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Int J Behav Nutr Phys Act. 2016 Apr 1;13:43. doi: 10.1186/s12966-016-0367-9.

Can early weight loss, eating behaviors and socioeconomic factors predict successful weight loss at 12- and 24-months in adolescents with obesity and insulin resistance participating in a randomised controlled trial?

Author information

1
Institute of Endocrinology and Diabetes, The Children's Hospital at Westmead, Locked Bag 4001, Westmead, NSW, 2145, Australia. megan.gow@health.nsw.gov.au.
2
The Children's Hospital at Westmead Clinical School, University of Sydney, Locked Bag 4001, Westmead, NSW, 2145, Australia. megan.gow@health.nsw.gov.au.
3
The Children's Hospital at Westmead Clinical School, University of Sydney, Locked Bag 4001, Westmead, NSW, 2145, Australia.
4
Kids Research Institute, The Children's Hospital at Westmead, Locked Bag 4001, Westmead, NSW, 2145, Australia.
5
Nutrition and Dietetics and Weight Management Services, The Children's Hospital at Westmead, Locked Bag 4001, Westmead, NSW, 2145, Australia.
6
CSIRO Food and Nutritional Sciences, PO Box 10041, Adelaide BC, SA, 5000, Australia.
7
Institute of Endocrinology and Diabetes, The Children's Hospital at Westmead, Locked Bag 4001, Westmead, NSW, 2145, Australia.

Abstract

BACKGROUND:

Lifestyle interventions in adolescents with obesity can result in weight loss following active intervention but individual responses vary widely. This study aimed to identify predictors of weight loss at 12- and 24-months in adolescents with obesity and clinical features of insulin resistance.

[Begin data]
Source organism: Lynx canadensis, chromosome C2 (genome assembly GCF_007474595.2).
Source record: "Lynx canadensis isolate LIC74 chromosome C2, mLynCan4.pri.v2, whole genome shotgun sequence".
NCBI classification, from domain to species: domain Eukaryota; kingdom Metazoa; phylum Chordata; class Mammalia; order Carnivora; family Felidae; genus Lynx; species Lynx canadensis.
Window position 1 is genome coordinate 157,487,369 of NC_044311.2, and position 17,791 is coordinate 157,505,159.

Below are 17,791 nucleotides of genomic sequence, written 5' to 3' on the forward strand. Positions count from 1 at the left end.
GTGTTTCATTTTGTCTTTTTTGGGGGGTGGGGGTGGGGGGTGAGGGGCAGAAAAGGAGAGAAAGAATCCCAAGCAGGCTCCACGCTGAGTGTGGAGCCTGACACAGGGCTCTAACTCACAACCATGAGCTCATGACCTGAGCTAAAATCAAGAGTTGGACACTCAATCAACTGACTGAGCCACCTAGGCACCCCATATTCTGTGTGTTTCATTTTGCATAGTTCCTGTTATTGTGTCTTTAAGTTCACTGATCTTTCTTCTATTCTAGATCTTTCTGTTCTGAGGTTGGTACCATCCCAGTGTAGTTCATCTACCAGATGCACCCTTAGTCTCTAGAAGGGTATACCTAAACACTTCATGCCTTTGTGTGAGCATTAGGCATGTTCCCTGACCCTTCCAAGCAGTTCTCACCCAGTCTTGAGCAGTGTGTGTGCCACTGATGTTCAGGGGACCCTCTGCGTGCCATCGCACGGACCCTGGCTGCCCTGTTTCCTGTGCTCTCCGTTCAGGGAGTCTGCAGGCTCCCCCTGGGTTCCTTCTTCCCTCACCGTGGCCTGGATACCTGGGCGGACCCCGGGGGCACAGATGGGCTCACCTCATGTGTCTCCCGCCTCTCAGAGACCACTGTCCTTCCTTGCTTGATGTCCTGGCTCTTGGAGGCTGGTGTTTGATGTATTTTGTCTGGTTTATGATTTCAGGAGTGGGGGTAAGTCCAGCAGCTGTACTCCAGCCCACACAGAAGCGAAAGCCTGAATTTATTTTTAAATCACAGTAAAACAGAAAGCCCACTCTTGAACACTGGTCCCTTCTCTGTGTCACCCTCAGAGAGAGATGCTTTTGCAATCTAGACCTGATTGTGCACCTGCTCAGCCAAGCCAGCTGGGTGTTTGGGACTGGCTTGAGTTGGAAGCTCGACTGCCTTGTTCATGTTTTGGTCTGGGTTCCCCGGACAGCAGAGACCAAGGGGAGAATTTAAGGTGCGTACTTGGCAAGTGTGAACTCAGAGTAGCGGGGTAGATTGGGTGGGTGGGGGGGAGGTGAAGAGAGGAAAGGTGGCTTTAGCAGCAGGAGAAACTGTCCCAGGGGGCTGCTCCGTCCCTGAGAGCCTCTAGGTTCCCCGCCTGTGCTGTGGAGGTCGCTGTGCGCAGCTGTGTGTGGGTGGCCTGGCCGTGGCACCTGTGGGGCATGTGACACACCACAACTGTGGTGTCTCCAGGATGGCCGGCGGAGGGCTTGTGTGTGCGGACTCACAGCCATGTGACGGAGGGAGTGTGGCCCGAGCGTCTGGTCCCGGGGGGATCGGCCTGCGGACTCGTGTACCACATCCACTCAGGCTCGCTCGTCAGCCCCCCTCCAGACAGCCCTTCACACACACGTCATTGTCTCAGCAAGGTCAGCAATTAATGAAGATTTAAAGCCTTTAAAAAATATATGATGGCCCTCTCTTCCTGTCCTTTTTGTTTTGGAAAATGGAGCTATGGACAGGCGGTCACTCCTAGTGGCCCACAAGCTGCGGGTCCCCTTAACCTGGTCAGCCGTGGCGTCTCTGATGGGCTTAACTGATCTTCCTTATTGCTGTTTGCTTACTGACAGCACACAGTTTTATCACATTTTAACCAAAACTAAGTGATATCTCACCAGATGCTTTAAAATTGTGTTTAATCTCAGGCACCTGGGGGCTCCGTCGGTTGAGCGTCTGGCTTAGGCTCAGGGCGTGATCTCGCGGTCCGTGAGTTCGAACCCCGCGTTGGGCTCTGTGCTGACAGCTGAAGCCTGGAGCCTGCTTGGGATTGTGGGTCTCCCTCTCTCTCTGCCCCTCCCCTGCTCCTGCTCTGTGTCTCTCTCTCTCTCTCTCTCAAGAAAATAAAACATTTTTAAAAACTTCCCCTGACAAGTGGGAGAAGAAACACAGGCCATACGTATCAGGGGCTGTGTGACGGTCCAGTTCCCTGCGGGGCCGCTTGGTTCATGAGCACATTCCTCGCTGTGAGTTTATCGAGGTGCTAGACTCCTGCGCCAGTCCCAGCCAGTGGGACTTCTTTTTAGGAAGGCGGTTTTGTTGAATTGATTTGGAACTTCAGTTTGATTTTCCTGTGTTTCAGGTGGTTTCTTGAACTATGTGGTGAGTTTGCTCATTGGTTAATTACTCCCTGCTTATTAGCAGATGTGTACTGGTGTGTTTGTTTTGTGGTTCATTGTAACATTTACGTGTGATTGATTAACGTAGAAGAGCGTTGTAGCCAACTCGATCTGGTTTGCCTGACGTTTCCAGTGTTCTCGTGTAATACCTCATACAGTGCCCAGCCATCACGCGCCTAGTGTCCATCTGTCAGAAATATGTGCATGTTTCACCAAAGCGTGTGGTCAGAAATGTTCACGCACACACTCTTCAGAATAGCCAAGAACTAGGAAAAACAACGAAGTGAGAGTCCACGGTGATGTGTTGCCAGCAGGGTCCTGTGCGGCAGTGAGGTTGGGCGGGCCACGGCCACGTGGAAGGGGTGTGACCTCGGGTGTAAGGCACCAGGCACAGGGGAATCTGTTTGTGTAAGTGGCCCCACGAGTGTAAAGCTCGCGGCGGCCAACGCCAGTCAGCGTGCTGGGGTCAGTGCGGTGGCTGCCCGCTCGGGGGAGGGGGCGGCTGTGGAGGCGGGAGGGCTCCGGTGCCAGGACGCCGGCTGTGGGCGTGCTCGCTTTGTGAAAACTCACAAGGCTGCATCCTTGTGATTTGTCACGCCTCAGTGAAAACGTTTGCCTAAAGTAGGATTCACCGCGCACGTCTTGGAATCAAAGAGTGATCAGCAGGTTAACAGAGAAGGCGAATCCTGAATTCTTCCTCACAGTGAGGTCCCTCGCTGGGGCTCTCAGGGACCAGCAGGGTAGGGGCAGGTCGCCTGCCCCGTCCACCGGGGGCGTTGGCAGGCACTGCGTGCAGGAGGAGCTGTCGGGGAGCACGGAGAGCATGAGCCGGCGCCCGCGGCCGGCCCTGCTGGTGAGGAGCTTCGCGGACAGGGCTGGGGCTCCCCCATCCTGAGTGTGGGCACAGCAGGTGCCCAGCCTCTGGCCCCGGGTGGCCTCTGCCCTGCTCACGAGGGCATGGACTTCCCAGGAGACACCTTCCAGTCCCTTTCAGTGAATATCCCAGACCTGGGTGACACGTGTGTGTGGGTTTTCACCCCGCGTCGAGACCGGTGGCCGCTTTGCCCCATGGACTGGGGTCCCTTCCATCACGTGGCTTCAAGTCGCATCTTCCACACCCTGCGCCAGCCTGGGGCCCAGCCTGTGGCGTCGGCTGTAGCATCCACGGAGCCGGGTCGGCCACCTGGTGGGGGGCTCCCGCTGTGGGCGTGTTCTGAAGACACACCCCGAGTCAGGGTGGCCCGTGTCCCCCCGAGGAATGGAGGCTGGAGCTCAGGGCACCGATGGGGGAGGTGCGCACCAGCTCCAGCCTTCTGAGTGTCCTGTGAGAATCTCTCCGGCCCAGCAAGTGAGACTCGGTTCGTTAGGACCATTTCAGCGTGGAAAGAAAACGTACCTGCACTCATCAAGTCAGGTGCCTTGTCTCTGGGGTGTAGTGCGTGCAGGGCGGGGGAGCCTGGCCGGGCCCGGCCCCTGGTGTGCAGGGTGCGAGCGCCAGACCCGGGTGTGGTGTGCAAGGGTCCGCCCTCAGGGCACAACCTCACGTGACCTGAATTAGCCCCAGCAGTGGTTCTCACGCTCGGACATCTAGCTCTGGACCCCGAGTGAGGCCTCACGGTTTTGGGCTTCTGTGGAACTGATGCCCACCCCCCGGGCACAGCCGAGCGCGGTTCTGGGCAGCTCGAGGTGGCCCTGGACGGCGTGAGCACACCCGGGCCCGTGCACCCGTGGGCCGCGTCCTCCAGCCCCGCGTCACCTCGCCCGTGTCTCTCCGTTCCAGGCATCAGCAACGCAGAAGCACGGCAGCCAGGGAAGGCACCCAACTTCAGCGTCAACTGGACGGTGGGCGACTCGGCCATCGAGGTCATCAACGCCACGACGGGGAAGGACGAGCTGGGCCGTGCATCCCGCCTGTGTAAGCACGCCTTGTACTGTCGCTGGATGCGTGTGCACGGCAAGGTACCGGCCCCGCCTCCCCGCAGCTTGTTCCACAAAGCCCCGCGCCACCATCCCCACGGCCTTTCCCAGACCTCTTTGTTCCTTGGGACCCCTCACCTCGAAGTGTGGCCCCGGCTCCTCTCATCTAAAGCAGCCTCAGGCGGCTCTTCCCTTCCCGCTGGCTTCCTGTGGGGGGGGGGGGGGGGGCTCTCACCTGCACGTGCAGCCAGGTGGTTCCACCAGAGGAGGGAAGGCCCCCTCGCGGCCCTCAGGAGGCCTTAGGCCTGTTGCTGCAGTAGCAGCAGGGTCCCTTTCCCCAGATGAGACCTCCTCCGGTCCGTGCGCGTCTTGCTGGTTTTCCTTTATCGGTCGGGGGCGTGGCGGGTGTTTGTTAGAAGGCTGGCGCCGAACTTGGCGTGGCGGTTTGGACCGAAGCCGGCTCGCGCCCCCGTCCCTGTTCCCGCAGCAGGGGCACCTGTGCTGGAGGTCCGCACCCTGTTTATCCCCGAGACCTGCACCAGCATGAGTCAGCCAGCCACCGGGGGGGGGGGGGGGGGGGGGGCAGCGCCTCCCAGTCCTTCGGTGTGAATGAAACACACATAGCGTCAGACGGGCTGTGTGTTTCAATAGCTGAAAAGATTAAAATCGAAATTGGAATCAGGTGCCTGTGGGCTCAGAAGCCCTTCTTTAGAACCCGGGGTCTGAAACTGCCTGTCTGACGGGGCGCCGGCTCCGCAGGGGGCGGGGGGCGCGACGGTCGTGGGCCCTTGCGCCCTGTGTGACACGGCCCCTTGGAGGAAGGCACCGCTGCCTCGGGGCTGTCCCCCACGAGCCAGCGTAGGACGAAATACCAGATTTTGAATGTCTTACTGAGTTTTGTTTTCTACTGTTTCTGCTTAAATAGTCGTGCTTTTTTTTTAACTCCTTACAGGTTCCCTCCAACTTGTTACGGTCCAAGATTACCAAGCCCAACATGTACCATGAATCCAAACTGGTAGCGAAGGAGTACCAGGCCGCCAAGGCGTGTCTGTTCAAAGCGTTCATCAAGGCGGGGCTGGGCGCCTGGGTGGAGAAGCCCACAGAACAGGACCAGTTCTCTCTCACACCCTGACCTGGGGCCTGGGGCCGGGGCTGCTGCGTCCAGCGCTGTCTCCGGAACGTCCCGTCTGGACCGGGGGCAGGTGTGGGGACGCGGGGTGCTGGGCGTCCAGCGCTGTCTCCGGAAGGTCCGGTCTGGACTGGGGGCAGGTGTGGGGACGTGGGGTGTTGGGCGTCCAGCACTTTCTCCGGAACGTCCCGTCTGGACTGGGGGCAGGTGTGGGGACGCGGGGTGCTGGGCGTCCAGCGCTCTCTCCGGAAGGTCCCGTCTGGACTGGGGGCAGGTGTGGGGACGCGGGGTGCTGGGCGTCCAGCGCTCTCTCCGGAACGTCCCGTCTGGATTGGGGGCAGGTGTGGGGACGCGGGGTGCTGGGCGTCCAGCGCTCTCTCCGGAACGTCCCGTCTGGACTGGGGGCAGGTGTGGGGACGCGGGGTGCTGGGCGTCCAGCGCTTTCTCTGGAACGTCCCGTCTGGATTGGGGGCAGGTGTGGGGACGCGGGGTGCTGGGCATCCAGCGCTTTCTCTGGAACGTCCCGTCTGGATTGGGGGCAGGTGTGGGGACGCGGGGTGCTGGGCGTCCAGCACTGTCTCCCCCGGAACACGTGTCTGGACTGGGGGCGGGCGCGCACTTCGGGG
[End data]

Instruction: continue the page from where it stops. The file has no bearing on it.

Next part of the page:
METHODS:

Adolescents (n = 111, 66 girls, aged 10-17 years) were participants in a randomised controlled trial, the RESIST study, examining the effects of two diets differing in macronutrient content on insulin sensitivity. Eighty-five completed the 12-month program and 24-month follow-up data were available for 42 adolescents. Change in weight was determined by BMI expressed as a percentage of the 95th percentile (BMI95). The study physician collected socioeconomic data at baseline. Physical activity and screen time, and psychological dimensions of eating behavior were self-reported using the validated CLASS and EPI-C questionnaires, respectively. Stepwise multiple regressions were conducted to identify models that best predicted change in BMI95 at 12- and 24-months.

RESULTS:

Mean BMI95 was reduced at 12-months compared with baseline (mean difference [MD] ± SE: -6.9 ± 1.0, P < 0.001) but adolescents had significant re-gain from 12- to 24-months (MD ± SE: 3.7 ± 1.5, P = 0.017). Participants who achieved greater 12-month weight loss had: greater 3-month weight loss, a father with a higher education, lower baseline external eating and parental pressure to eat scores and two parents living at home. Participants who achieved greater 24-month weight loss had: greater 12-month weight loss and a lower baseline emotional eating score.

CONCLUSIONS:

Early weight loss is consistently identified as a strong predictor of long-term weight loss. This could be because early weight loss identifies those more motivated and engaged individuals. Patients who have baseline factors predictive of long-term weight loss failure may benefit from additional support during the intervention. Additionally, if a patient does not achieve early weight loss, further support or transition to an alternate intervention where they may have increased success may be considered.

TRIAL REGISTRATION:

Australian New Zealand Clinical Trial Registration Number (ACTRN) 12608000416392 https://www.anzctr.org.au/Trial/Registration/TrialReview.aspx?id=83071.

KEYWORDS:

Eating behaviors; Insulin resistance; Obesity; Pediatric; Predictors; RESIST; Socioeconomic; Weight loss

PMID:
27036113
PMCID:
PMC4818484
DOI:
10.1186/s12966-016-0367-9
[Indexed for MEDLINE]
Free PMC Article

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